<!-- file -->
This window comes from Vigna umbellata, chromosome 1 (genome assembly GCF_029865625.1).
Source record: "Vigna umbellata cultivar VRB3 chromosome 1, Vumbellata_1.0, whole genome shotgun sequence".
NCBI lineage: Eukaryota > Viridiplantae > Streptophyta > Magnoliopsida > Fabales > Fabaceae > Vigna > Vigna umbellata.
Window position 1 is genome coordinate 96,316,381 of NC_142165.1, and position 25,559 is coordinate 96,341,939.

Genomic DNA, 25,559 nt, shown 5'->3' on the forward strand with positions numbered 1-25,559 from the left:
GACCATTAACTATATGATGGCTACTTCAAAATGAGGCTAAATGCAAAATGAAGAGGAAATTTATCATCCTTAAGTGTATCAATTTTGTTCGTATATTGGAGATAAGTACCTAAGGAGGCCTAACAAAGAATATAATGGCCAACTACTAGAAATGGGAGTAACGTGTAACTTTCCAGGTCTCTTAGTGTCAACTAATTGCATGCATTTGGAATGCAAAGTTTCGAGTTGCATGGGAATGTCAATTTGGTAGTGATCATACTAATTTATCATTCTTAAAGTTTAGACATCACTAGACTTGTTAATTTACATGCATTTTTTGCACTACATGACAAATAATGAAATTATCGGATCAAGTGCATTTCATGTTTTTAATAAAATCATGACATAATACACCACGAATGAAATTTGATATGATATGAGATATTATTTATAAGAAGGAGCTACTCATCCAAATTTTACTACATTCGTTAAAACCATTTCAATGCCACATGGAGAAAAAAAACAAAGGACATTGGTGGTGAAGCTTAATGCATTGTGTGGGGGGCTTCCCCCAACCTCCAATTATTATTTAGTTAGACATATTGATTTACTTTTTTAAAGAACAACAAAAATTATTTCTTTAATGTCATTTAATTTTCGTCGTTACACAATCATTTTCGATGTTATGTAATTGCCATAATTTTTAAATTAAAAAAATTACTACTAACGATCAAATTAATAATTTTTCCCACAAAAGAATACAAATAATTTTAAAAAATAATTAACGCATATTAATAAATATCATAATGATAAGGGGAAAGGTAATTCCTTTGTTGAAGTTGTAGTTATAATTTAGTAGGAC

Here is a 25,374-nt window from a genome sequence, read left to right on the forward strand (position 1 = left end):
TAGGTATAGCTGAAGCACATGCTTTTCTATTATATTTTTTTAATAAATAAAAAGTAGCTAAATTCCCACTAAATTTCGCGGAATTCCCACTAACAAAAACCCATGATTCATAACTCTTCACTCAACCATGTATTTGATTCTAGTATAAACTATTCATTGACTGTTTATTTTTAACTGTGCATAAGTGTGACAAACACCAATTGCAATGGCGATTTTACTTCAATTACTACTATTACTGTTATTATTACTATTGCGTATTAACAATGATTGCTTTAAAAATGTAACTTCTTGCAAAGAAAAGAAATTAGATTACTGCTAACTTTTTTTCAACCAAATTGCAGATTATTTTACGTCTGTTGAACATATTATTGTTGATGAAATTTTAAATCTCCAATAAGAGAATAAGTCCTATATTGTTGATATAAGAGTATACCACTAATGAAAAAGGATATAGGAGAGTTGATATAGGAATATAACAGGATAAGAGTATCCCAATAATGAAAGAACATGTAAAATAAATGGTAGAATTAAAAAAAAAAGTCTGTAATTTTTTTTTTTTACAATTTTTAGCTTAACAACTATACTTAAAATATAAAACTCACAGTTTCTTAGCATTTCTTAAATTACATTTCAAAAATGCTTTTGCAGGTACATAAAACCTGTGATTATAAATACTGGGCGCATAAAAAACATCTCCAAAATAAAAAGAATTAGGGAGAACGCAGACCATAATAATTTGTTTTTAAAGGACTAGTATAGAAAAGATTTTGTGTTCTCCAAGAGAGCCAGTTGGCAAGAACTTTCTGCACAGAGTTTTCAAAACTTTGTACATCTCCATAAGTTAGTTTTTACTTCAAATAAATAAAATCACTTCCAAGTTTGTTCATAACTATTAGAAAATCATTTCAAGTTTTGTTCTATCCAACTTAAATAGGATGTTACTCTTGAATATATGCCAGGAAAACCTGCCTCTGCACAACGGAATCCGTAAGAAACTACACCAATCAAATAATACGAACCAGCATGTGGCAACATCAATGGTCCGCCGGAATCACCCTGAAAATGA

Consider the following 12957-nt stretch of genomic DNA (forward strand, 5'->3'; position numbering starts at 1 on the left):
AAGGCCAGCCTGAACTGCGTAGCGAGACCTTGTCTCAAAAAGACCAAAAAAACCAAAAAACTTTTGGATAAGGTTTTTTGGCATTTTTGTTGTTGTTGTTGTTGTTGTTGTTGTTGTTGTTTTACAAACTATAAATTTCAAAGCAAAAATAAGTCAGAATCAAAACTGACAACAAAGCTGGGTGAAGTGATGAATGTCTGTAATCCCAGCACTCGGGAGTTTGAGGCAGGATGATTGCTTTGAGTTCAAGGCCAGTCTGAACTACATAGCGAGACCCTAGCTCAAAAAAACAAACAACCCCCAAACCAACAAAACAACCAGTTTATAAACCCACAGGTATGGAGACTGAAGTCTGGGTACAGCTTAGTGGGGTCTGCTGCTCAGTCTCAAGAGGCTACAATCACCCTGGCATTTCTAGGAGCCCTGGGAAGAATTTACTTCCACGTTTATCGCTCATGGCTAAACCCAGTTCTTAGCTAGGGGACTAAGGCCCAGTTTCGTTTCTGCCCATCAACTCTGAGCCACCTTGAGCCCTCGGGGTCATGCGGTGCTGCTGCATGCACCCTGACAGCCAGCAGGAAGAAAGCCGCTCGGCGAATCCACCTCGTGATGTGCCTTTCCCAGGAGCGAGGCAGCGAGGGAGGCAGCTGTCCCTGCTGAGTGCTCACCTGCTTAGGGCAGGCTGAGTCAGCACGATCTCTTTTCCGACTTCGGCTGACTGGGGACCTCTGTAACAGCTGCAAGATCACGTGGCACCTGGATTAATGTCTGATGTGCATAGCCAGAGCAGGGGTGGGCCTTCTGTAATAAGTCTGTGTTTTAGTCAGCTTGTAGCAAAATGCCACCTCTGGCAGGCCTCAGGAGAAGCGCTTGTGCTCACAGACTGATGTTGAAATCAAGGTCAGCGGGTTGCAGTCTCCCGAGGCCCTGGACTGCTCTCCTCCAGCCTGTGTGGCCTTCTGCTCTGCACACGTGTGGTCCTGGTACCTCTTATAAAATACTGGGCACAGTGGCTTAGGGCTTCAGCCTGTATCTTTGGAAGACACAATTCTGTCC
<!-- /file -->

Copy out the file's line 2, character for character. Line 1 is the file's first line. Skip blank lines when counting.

Source record: "Vigna umbellata cultivar VRB3 chromosome 1, Vumbellata_1.0, whole genome shotgun sequence".